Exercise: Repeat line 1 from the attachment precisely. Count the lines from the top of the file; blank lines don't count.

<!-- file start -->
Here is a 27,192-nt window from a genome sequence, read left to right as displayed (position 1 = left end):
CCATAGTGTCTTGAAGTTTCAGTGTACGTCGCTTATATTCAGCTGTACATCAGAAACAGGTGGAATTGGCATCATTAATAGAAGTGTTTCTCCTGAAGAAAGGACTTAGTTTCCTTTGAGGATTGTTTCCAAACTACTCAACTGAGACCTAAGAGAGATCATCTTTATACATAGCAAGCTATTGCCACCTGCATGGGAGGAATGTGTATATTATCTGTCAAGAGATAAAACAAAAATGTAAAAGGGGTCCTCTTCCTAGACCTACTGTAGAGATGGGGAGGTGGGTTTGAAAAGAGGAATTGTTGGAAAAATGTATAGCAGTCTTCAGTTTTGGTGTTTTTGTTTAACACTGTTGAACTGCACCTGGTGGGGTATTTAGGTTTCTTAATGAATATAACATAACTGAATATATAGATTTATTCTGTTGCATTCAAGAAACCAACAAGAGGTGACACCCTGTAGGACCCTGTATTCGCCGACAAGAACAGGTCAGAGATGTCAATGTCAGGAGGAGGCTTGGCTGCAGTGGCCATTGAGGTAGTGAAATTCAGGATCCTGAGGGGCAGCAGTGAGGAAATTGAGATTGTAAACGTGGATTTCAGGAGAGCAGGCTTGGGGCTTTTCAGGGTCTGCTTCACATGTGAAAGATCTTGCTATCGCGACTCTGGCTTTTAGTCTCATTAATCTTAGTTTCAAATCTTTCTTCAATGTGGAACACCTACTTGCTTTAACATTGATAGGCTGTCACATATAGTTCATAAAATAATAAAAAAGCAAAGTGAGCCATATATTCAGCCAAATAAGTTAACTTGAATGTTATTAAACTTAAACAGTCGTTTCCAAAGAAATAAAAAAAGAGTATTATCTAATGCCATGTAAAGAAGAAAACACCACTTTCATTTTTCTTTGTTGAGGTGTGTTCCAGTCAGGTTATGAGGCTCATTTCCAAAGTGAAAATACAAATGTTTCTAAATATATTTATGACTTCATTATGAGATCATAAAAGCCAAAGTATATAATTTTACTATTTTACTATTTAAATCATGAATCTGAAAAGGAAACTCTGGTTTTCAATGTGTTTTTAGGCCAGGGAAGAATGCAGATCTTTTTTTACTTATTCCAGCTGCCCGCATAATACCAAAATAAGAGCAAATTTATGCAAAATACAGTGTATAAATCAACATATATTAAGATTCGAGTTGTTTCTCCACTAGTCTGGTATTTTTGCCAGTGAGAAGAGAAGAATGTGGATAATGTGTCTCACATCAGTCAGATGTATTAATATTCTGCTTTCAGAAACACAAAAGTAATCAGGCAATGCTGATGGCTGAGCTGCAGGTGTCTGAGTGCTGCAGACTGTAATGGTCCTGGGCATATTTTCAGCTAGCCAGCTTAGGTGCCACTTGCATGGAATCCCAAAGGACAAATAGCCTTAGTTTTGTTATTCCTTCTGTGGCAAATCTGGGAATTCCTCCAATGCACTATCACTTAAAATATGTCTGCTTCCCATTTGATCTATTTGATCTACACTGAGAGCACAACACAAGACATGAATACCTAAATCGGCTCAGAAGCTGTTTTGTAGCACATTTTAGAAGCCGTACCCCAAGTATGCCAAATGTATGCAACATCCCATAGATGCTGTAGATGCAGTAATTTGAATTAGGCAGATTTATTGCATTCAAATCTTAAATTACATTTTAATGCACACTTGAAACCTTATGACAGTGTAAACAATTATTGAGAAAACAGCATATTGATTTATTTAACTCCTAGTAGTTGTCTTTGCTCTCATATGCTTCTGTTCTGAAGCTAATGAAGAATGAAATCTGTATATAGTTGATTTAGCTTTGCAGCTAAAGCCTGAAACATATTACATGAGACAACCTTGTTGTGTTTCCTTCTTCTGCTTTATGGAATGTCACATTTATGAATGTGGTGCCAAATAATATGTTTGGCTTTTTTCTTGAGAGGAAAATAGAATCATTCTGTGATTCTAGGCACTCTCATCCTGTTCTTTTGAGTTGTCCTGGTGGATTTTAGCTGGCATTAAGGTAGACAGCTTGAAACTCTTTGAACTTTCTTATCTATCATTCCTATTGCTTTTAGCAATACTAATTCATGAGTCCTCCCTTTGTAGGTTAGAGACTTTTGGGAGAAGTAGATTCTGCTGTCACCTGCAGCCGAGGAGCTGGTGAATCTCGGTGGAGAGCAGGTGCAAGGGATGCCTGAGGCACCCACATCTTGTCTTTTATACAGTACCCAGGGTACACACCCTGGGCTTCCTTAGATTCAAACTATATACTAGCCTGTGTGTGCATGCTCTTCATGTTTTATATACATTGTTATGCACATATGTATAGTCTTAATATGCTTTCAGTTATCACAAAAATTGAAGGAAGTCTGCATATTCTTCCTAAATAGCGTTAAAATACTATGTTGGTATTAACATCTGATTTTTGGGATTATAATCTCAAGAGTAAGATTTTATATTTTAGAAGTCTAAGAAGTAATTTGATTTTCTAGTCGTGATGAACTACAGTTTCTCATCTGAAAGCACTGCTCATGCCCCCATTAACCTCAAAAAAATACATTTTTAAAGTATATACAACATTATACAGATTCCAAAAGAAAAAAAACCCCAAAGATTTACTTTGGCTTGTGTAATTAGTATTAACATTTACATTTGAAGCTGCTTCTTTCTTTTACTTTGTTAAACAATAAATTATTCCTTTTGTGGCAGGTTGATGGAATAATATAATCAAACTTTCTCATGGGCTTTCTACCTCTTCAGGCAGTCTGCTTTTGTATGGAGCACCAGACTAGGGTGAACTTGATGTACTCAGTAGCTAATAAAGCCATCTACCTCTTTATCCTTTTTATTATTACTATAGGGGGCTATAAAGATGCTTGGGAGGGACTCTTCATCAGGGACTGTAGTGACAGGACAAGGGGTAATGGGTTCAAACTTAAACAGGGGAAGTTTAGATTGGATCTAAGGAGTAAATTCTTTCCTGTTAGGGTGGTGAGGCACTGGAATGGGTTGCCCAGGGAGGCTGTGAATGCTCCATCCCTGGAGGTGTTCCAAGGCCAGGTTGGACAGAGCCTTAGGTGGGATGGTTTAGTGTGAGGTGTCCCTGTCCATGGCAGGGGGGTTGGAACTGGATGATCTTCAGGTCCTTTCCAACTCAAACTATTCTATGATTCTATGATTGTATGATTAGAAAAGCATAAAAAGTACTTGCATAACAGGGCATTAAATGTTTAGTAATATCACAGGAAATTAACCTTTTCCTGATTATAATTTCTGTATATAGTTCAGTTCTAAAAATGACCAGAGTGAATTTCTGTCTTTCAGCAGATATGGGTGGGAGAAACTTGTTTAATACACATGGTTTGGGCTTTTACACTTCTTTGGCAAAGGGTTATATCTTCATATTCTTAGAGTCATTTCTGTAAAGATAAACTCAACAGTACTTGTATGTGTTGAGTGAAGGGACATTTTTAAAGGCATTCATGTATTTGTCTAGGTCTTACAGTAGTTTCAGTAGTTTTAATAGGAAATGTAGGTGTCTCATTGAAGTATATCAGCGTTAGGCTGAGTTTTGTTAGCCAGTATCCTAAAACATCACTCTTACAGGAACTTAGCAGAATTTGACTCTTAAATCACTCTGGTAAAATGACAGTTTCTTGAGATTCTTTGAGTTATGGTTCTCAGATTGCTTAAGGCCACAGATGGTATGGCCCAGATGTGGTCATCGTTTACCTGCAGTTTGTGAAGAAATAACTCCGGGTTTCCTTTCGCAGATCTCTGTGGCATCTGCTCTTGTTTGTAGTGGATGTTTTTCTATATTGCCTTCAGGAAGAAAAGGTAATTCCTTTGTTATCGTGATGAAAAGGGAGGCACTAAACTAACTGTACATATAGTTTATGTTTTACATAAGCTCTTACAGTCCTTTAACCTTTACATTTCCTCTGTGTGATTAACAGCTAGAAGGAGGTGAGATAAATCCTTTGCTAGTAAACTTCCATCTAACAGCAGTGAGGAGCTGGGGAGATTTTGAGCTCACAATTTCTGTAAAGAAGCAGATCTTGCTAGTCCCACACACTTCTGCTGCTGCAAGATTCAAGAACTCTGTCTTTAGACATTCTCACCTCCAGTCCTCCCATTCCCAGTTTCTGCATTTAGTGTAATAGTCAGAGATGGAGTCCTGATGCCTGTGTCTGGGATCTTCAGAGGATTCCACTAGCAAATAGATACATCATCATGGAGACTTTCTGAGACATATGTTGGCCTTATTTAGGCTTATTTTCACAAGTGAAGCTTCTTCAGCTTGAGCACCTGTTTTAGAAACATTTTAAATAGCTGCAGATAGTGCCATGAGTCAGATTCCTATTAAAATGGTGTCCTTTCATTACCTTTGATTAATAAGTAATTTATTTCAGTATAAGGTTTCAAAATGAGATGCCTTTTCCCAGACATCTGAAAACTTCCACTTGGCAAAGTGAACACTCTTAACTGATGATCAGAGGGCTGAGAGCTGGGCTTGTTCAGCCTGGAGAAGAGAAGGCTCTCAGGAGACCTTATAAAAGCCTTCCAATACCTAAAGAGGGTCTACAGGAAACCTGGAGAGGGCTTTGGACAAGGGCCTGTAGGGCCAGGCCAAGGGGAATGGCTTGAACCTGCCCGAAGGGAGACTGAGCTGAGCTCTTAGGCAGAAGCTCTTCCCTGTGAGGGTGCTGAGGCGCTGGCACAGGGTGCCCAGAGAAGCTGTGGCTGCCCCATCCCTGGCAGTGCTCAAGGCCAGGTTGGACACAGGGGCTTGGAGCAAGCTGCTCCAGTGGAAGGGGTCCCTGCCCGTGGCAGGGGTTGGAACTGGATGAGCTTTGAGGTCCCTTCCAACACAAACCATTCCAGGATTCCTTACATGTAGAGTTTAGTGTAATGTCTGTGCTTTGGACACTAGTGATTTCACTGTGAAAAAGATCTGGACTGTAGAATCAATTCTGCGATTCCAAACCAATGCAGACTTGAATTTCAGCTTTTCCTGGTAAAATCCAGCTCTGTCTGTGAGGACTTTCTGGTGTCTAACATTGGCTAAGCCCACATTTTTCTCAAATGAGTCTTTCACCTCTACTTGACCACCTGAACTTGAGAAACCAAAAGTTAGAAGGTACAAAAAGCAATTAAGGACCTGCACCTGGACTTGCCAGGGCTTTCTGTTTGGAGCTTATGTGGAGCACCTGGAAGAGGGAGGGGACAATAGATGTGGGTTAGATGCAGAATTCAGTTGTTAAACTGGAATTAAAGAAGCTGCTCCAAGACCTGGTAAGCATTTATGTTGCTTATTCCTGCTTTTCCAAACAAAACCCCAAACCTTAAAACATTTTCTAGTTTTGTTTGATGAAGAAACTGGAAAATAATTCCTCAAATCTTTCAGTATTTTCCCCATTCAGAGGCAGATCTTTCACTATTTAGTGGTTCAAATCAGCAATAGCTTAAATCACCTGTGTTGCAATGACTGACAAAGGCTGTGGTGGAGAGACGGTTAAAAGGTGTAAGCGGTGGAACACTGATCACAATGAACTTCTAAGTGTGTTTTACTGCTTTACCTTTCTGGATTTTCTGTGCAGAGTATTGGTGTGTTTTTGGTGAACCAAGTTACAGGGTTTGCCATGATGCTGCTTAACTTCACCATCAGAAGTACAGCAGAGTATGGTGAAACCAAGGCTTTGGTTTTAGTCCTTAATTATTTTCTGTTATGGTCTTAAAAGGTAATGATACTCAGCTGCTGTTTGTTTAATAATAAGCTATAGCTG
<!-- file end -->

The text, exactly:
Here is a 27,192-nt window from a genome sequence, read left to right as displayed (position 1 = left end):